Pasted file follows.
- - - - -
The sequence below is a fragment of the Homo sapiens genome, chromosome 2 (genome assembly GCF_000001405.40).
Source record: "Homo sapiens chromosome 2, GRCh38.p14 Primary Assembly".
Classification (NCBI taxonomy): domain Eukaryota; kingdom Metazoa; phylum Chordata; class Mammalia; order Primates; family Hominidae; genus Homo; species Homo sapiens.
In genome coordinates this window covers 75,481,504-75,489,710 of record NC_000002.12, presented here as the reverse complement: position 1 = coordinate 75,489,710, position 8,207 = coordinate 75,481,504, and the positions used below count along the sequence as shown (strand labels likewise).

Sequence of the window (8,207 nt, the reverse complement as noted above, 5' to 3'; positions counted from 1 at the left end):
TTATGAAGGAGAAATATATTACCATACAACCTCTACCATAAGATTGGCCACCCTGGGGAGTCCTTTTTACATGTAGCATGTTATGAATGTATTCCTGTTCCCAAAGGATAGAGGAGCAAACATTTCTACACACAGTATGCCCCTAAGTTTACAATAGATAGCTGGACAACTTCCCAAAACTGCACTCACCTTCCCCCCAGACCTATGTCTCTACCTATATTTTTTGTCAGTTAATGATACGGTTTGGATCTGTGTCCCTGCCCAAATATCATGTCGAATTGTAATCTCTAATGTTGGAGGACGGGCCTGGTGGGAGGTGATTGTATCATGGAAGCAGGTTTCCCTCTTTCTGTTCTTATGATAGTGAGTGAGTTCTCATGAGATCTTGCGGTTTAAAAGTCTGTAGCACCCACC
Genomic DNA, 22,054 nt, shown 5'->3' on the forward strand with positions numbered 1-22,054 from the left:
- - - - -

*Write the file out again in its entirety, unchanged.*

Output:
The sequence below is a fragment of the Homo sapiens genome, chromosome 2 (genome assembly GCF_000001405.40).
Source record: "Homo sapiens chromosome 2, GRCh38.p14 Primary Assembly".
Classification (NCBI taxonomy): domain Eukaryota; kingdom Metazoa; phylum Chordata; class Mammalia; order Primates; family Hominidae; genus Homo; species Homo sapiens.
In genome coordinates this window covers 75,481,504-75,489,710 of record NC_000002.12, presented here as the reverse complement: position 1 = coordinate 75,489,710, position 8,207 = coordinate 75,481,504, and the positions used below count along the sequence as shown (strand labels likewise).

Sequence of the window (8,207 nt, the reverse complement as noted above, 5' to 3'; positions counted from 1 at the left end):
TTATGAAGGAGAAATATATTACCATACAACCTCTACCATAAGATTGGCCACCCTGGGGAGTCCTTTTTACATGTAGCATGTTATGAATGTATTCCTGTTCCCAAAGGATAGAGGAGCAAACATTTCTACACACAGTATGCCCCTAAGTTTACAATAGATAGCTGGACAACTTCCCAAAACTGCACTCACCTTCCCCCCAGACCTATGTCTCTACCTATATTTTTTGTCAGTTAATGATACGGTTTGGATCTGTGTCCCTGCCCAAATATCATGTCGAATTGTAATCTCTAATGTTGGAGGACGGGCCTGGTGGGAGGTGATTGTATCATGGAAGCAGGTTTCCCTCTTTCTGTTCTTATGATAGTGAGTGAGTTCTCATGAGATCTTGCGGTTTAAAAGTCTGTAGCACCCACC
Genomic DNA, 22,054 nt, shown 5'->3' on the forward strand with positions numbered 1-22,054 from the left: